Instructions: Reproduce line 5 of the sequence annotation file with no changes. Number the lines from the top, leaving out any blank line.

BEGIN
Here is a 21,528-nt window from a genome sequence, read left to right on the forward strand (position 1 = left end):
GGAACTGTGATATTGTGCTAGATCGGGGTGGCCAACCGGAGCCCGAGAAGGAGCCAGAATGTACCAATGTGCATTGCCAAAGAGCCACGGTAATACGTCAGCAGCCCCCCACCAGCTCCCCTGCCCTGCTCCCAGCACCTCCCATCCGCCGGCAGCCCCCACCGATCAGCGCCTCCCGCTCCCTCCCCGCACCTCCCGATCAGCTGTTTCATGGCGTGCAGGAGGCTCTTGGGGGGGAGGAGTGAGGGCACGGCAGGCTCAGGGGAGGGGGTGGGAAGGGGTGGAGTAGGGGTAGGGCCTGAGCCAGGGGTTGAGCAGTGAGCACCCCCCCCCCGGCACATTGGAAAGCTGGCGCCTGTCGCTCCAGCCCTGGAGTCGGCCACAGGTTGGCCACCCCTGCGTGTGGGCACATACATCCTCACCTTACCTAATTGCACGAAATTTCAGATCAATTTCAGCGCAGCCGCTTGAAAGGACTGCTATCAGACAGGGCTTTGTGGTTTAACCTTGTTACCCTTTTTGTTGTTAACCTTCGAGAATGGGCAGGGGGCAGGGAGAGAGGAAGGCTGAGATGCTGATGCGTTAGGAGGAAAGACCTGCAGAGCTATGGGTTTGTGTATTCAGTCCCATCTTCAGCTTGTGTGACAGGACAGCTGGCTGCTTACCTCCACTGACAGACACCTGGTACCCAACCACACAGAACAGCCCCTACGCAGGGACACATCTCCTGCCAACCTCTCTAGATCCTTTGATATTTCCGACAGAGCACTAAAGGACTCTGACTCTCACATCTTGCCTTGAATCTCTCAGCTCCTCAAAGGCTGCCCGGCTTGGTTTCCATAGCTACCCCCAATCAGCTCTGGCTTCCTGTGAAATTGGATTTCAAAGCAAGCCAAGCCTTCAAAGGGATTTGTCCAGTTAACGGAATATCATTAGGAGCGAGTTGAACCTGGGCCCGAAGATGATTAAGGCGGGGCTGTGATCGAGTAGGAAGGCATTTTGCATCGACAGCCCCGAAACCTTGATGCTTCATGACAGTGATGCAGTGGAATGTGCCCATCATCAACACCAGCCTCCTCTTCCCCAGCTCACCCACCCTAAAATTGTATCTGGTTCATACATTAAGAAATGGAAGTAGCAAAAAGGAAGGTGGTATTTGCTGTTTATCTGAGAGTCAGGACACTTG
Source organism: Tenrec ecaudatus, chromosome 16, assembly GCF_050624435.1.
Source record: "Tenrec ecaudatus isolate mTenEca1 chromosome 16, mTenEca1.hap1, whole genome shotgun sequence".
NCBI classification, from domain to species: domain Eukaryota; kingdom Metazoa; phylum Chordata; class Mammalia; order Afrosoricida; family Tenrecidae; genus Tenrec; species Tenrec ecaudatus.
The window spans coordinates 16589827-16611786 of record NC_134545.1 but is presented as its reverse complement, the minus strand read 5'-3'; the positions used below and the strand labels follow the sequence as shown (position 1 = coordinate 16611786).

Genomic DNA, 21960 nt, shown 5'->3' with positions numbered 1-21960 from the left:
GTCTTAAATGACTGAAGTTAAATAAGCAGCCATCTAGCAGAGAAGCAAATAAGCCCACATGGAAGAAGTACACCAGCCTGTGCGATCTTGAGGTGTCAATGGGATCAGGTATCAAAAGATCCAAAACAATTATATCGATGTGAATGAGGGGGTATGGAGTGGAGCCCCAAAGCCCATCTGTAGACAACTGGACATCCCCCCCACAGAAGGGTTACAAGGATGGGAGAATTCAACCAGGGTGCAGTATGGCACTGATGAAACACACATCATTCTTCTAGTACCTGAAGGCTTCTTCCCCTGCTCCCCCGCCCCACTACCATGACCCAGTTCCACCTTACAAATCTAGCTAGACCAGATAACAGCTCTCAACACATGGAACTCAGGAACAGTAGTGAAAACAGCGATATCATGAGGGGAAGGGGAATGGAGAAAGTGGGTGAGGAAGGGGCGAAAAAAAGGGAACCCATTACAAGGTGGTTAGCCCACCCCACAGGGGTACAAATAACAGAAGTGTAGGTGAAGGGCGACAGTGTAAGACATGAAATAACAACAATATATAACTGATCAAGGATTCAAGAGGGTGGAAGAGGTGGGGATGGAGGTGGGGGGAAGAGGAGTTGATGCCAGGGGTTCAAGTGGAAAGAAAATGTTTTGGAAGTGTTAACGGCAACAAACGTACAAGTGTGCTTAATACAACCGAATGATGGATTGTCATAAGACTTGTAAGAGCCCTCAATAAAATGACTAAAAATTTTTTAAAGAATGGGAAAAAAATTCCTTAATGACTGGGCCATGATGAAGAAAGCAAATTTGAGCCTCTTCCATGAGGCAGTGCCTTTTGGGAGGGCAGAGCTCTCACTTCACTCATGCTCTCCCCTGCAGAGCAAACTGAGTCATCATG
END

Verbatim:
NCBI classification, from domain to species: domain Eukaryota; kingdom Metazoa; phylum Chordata; class Mammalia; order Afrosoricida; family Tenrecidae; genus Tenrec; species Tenrec ecaudatus.